When have you felt most welcome in the engineering space?

Generally, I find spaces that are already quite diverse - significant numbers of women, people of color, religious practitioners, etc - create the most welcome spaces for LGBTQ individuals, as groups that are able to accommodate openly visible diversity have the self-awareness to know how to be welcoming to groups whose characteristics are invisible.

 

When I entered college and met some amazing colleagues. Professors tend to be more liberal in their views. Some might be more conservative, but it's never really brought up in the classroom unless you're writing an argumentative paper on same-sex marriage. Joining engineering clubs are where you tend to find the most accepting people since there's typically more outgoing people involved.

 

What is your perception of LGBT+ representation in engineering fields? Has that perception changed over time?

I feel like I get more disappointed by the year. I can only speak for the two engineering jobs I've had, but there is very little diversity of people or of thought. The good news is the world is going to get a lot more LGBT+ entrepreneurs.

 

LGBTQ representation in engineering - or STEM in general - seems to be quite under-discussed. There seems to be a pervasiveness in STEM in general that it doesn't matter who you are, but what you are able to do, so all personal characteristics fall out of the discussion. However, this ignores the fact that one of the most important qualities for anyone in STEM, especially in engineering as the interface between academia and industrial application, is empathy. I feel that more people are willing to come out, but that is a result of a shift in general opinion to LGBTQ individuals and not to anything specific to engineering. If anything, I feel that representation in STEM is lagging behind many other fields, as there is this uncertainty resulting from the aforementioned belief that it is one's work and not one's identity that should define them - which, both in my experience and in psychology literature - creates the most stressful and least welcome environments.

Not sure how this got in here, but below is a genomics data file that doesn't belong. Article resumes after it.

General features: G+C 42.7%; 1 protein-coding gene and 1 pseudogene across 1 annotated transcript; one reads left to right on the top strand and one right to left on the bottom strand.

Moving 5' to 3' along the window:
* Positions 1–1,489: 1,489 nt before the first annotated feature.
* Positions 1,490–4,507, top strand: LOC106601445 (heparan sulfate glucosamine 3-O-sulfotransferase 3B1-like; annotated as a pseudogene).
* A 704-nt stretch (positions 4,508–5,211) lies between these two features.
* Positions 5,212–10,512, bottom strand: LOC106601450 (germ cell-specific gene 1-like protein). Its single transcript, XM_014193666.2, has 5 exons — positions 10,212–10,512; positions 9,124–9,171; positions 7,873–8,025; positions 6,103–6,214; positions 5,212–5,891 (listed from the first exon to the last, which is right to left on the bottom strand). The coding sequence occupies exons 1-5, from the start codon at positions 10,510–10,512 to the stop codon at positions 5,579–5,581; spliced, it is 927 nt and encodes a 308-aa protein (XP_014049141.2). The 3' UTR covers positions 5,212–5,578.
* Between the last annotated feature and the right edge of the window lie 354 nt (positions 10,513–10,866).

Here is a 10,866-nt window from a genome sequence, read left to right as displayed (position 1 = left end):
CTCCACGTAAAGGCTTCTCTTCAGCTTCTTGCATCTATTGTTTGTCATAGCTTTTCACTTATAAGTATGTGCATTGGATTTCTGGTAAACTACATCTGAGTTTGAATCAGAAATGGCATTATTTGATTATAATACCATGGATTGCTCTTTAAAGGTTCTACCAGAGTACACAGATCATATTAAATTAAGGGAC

It's gotten better over the past decade, however, LGBT representation in the STEM field in general is still invisible. In the past 3 years, universities have started to offer resources to LGBT members. Departments have created lists of pro-LGBT or "out" faculty that are open to talking with students and increasing visibility. Out of the myriad of arts and humanities, health, and social sciences, engineering pales in comparison on that list. Professionally, I haven't met any gay engineers, but I've had limited exposure and experience. Underrepresentation is a big problem in the STEM fields. Sexual orientation and identities are not as obvious as being a minority or woman. Another issue is that STEM fields are more practice than theory. This technical objective culture contradicts a personal subjective mindset as seen in the humanities field. This culture can be a turn-off for young LGBT people entering the industry further fueling the rise of underrepresentation and closeted individuals.

 

Do you have any thoughts or messages for other LGBT+ professionals in your field?

I feel that the only way to improve the state of affairs is to be open. It does not need to be grandiose, but openness from one person helps those who are uncertain, and helps non-LGBTQ coworkers realize that we exist in spaces and ways that they may not expect.

 

Find an organization that had an explicit welcoming policy. Every business must have an inclusive policy that doesn't discriminate, so don't rely on policy to keep you safe. Scope it out. Even if a workplace seems conservative, it's not necessarily a con as long as it doesn't become a problem or discriminatory. Even older organizations that have been around for over a hundred years like Mott MacDonald are much more progressive than say a small business that's only been around for 10 years. There's great resources out there like Great Places to Work that lay out each company's policies and Anon surveys. Take advantage of them and be cautious.